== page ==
Arkansas Neon Lighting Laws

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While there are no laws in Arkansas that specifically restrict underglow, it's only legal to use it while driving on private property. Neon aftermarket lights are unlawful while the vehicle is being driven on a public street. Green, red or blue lights are against the law in Arkansas.

Federal Motor Vehicle Safety Standards govern the location, color, quantity and purpose of all lamps and reflective devices on motor vehicles. According to the Transportation Department, lights enhance the conspicuity of motor vehicles on the public roads so that their presence is perceived and their signals understood, both in daylight and in darkness or other conditions of reduced visibility. For instance, everyone knows that white is headlights. State regulations govern the use of after-market light kits in Arkansas.

Neon Lights are Banned

Using neon or any other exterior lighting not installed as original equipment by the vehicle manufacturer prior to a retail sale is unlawful while the vehicle is being driven on a highway or public street. You can use one courtesy lamp for running boards on each side of the vehicle. It must be a white light without glare. You can have the lights illuminated for a show or other event while you're parked. However, if the vehicle is being moved or driven, the lights must be turned off.

White Lights for License Plates

The license plate must be illuminated with white light, which makes it both visible and legible for at least 50 feet from the vehicle. The light must not be so strong as to make the plate illegible. No colored lights may be used. License plates must be illuminated whenever headlights are necessary.

No Colored Lights on the Vehicle Front

The use of green, red or blue lights on the front center of your vehicle while you are driving is against the law in Arkansas. Red, blue, amber, flashing and/or rotating lights are permitted only on authorized emergency vehicles or a school bus. For regular vehicles, flashing lights can be used to indicate a turn, on the berm of the road to signify an emergency or to warn other vehicles to use care in approaching, overtaking, or passing.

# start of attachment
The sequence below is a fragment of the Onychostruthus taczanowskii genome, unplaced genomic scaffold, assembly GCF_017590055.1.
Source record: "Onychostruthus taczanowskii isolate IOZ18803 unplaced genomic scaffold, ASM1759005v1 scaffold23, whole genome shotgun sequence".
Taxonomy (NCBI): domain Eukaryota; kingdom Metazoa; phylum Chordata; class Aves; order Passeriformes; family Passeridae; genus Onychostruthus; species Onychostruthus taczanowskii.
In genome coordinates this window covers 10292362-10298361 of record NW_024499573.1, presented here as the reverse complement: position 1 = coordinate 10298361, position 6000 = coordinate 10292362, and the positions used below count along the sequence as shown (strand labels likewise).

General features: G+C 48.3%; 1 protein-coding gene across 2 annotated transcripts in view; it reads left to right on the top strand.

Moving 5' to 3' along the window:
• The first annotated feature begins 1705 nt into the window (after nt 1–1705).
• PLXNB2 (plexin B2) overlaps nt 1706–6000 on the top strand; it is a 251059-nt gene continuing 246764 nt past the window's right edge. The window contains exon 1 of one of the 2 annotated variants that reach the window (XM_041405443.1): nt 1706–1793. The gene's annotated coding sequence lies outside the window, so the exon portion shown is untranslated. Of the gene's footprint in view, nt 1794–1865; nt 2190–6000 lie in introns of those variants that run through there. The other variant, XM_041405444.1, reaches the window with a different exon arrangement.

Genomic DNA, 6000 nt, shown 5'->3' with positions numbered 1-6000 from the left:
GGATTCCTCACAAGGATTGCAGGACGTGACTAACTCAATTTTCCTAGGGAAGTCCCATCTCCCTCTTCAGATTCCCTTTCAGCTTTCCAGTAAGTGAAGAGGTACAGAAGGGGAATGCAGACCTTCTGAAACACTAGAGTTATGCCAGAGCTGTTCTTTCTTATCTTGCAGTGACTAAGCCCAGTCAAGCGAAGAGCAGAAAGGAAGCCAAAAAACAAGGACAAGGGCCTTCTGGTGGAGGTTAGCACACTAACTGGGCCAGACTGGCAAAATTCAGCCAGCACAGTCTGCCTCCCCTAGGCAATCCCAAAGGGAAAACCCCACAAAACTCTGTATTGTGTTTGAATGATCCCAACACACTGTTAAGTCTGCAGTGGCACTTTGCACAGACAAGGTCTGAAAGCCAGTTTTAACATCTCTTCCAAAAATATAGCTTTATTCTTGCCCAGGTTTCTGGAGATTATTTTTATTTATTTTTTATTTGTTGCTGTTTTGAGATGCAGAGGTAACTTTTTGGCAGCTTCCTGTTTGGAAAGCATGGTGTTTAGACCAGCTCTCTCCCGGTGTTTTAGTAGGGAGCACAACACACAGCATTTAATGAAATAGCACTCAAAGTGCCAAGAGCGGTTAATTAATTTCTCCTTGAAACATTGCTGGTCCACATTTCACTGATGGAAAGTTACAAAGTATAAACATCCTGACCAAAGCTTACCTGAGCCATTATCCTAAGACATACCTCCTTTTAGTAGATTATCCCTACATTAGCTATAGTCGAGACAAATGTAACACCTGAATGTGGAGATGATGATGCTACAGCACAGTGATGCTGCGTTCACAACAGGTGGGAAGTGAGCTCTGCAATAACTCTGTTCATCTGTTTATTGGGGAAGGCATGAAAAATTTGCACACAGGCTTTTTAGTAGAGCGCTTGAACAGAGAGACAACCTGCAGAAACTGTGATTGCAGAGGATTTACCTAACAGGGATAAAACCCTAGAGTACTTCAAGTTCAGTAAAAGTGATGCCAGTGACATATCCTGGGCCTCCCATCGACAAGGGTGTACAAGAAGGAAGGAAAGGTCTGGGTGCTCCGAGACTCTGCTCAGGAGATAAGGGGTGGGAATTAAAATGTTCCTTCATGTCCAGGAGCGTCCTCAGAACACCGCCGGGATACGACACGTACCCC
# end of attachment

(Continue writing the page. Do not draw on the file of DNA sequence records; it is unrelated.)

If you have an extra light on your vehicle that is more than 300 candlepower in intensity, you must direct it so that it strikes the road no farther than 75 feet from your vehicle. This clause does not refer to headlights, auxiliary or spot lamps, flashing turn signals, school bus warnings or emergency vehicle warning lamps. No more than two ornamental light-emitting diodes (LEDs) with white lights may be mounted on the front of a vehicle.

Lay off the Neon at the Vehicle Rear

Lay off the neon and stick with factory furnished lighting, unless you are operating a "street rod" or custom vehicle. If you have either kind of vehicle, you can use use blue dot tail lights for stop lamps, rear turning indicator lamps, rear hazard lamps, and rear reflectors.

Penalties for Light Violations

If your vehicle violates the emergency vehicle regulations, you can be charged with a Class A misdemeanor with fines up to $2,500 and up to one year's jail time. Violation of any other clause related to lights is a lesser misdemeanor with fines of up to $500 per offense and court costs.

References

About the Author

Shari Caudill began writing professionally in 1985 with the "Portsmouth Daily Times." Her work has also been published in the "Community Common" and "Cleveland Plain Dealer." Caudill has a writing certificate from the Institute of Children's Literature and a photography certificate from the New York Institute of Photography.